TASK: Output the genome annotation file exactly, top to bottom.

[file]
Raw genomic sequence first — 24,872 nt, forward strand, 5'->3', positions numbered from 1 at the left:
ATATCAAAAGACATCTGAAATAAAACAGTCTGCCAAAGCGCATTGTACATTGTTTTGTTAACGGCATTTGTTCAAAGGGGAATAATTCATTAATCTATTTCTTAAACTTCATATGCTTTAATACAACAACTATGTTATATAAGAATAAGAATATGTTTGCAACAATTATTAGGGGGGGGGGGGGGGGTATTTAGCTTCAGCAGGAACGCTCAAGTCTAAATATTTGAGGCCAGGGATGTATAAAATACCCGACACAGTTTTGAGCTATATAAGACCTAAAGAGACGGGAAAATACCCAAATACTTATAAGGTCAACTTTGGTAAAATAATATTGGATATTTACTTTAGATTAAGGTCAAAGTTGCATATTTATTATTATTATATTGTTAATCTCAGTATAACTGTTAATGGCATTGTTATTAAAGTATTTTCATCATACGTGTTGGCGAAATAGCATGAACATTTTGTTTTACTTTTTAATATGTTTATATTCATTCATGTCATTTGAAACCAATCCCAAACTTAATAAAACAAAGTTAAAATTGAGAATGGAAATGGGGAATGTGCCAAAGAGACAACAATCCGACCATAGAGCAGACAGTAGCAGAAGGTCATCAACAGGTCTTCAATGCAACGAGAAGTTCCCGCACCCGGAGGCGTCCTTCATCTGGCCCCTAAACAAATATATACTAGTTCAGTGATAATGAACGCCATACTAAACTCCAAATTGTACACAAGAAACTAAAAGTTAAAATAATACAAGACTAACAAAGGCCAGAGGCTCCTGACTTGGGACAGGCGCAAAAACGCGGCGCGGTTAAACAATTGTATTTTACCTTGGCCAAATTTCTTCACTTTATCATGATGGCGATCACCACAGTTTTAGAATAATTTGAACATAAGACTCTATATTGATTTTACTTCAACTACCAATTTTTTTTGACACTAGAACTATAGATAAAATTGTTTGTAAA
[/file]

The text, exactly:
Raw genomic sequence first — 24,872 nt, forward strand, 5'->3', positions numbered from 1 at the left:
ATATCAAAAGACATCTGAAATAAAACAGTCTGCCAAAGCGCATTGTACATTGTTTTGTTAACGGCATTTGTTCAAAGGGGAATAATTCATTAATCTATTTCTTAAACTTCATATGCTTTAATACAACAACTATGTTATATAAGAATAAGAATATGTTTGCAACAATTATTAGGGGGGGGGGGGGGGGTATTTAGCTTCAGCAGGAACGCTCAAGTCTAAATATTTGAGGCCAGGGATGTATAAAATACCCGACACAGTTTTGAGCTATATAAGACCTAAAGAGACGGGAAAATACCCAAATACTTATAAGGTCAACTTTGGTAAAATAATATTGGATATTTACTTTAGATTAAGGTCAAAGTTGCATATTTATTATTATTATATTGTTAATCTCAGTATAACTGTTAATGGCATTGTTATTAAAGTATTTTCATCATACGTGTTGGCGAAATAGCATGAACATTTTGTTTTACTTTTTAATATGTTTATATTCATTCATGTCATTTGAAACCAATCCCAAACTTAATAAAACAAAGTTAAAATTGAGAATGGAAATGGGGAATGTGCCAAAGAGACAACAATCCGACCATAGAGCAGACAGTAGCAGAAGGTCATCAACAGGTCTTCAATGCAACGAGAAGTTCCCGCACCCGGAGGCGTCCTTCATCTGGCCCCTAAACAAATATATACTAGTTCAGTGATAATGAACGCCATACTAAACTCCAAATTGTACACAAGAAACTAAAAGTTAAAATAATACAAGACTAACAAAGGCCAGAGGCTCCTGACTTGGGACAGGCGCAAAAACGCGGCGCGGTTAAACAATTGTATTTTACCTTGGCCAAATTTCTTCACTTTATCATGATGGCGATCACCACAGTTTTAGAATAATTTGAACATAAGACTCTATATTGATTTTACTTCAACTACCAATTTTTTTTGACACTAGAACTATAGATAAAATTGTTTGTAAA